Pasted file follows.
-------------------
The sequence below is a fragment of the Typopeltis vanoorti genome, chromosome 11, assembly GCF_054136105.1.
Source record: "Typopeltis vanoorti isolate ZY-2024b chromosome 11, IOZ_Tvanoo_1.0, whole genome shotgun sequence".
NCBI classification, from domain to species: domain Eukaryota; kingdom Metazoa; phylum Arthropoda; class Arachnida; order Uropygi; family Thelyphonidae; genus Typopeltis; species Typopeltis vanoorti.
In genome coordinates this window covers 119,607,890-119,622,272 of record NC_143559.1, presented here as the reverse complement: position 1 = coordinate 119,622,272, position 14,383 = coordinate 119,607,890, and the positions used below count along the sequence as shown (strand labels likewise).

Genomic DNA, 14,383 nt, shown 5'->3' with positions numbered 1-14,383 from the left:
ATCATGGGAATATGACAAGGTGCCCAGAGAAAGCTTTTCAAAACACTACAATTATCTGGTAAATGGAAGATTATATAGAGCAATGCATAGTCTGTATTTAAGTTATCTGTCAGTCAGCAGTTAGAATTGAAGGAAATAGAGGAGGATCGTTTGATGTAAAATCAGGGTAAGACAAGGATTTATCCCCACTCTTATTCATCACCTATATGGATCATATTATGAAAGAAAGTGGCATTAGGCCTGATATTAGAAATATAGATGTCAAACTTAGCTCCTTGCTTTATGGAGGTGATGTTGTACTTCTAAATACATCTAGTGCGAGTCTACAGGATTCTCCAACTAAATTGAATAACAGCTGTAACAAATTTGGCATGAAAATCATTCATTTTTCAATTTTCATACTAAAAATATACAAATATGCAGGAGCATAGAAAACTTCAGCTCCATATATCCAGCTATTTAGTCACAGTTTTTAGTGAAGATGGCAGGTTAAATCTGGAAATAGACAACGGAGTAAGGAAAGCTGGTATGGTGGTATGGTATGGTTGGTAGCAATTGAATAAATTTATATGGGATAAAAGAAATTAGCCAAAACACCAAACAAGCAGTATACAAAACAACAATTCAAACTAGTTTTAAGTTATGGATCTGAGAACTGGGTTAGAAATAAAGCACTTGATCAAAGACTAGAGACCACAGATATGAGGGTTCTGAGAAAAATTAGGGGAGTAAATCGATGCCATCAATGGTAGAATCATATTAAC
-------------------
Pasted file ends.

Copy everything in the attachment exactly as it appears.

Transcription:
The sequence below is a fragment of the Typopeltis vanoorti genome, chromosome 11, assembly GCF_054136105.1.
Source record: "Typopeltis vanoorti isolate ZY-2024b chromosome 11, IOZ_Tvanoo_1.0, whole genome shotgun sequence".
NCBI classification, from domain to species: domain Eukaryota; kingdom Metazoa; phylum Arthropoda; class Arachnida; order Uropygi; family Thelyphonidae; genus Typopeltis; species Typopeltis vanoorti.
In genome coordinates this window covers 119,607,890-119,622,272 of record NC_143559.1, presented here as the reverse complement: position 1 = coordinate 119,622,272, position 14,383 = coordinate 119,607,890, and the positions used below count along the sequence as shown (strand labels likewise).

Genomic DNA, 14,383 nt, shown 5'->3' with positions numbered 1-14,383 from the left:
ATCATGGGAATATGACAAGGTGCCCAGAGAAAGCTTTTCAAAACACTACAATTATCTGGTAAATGGAAGATTATATAGAGCAATGCATAGTCTGTATTTAAGTTATCTGTCAGTCAGCAGTTAGAATTGAAGGAAATAGAGGAGGATCGTTTGATGTAAAATCAGGGTAAGACAAGGATTTATCCCCACTCTTATTCATCACCTATATGGATCATATTATGAAAGAAAGTGGCATTAGGCCTGATATTAGAAATATAGATGTCAAACTTAGCTCCTTGCTTTATGGAGGTGATGTTGTACTTCTAAATACATCTAGTGCGAGTCTACAGGATTCTCCAACTAAATTGAATAACAGCTGTAACAAATTTGGCATGAAAATCATTCATTTTTCAATTTTCATACTAAAAATATACAAATATGCAGGAGCATAGAAAACTTCAGCTCCATATATCCAGCTATTTAGTCACAGTTTTTAGTGAAGATGGCAGGTTAAATCTGGAAATAGACAACGGAGTAAGGAAAGCTGGTATGGTGGTATGGTATGGTTGGTAGCAATTGAATAAATTTATATGGGATAAAAGAAATTAGCCAAAACACCAAACAAGCAGTATACAAAACAACAATTCAAACTAGTTTTAAGTTATGGATCTGAGAACTGGGTTAGAAATAAAGCACTTGATCAAAGACTAGAGACCACAGATATGAGGGTTCTGAGAAAAATTAGGGGAGTAAATCGATGCCATCAATGGTAGAATCATATTAAC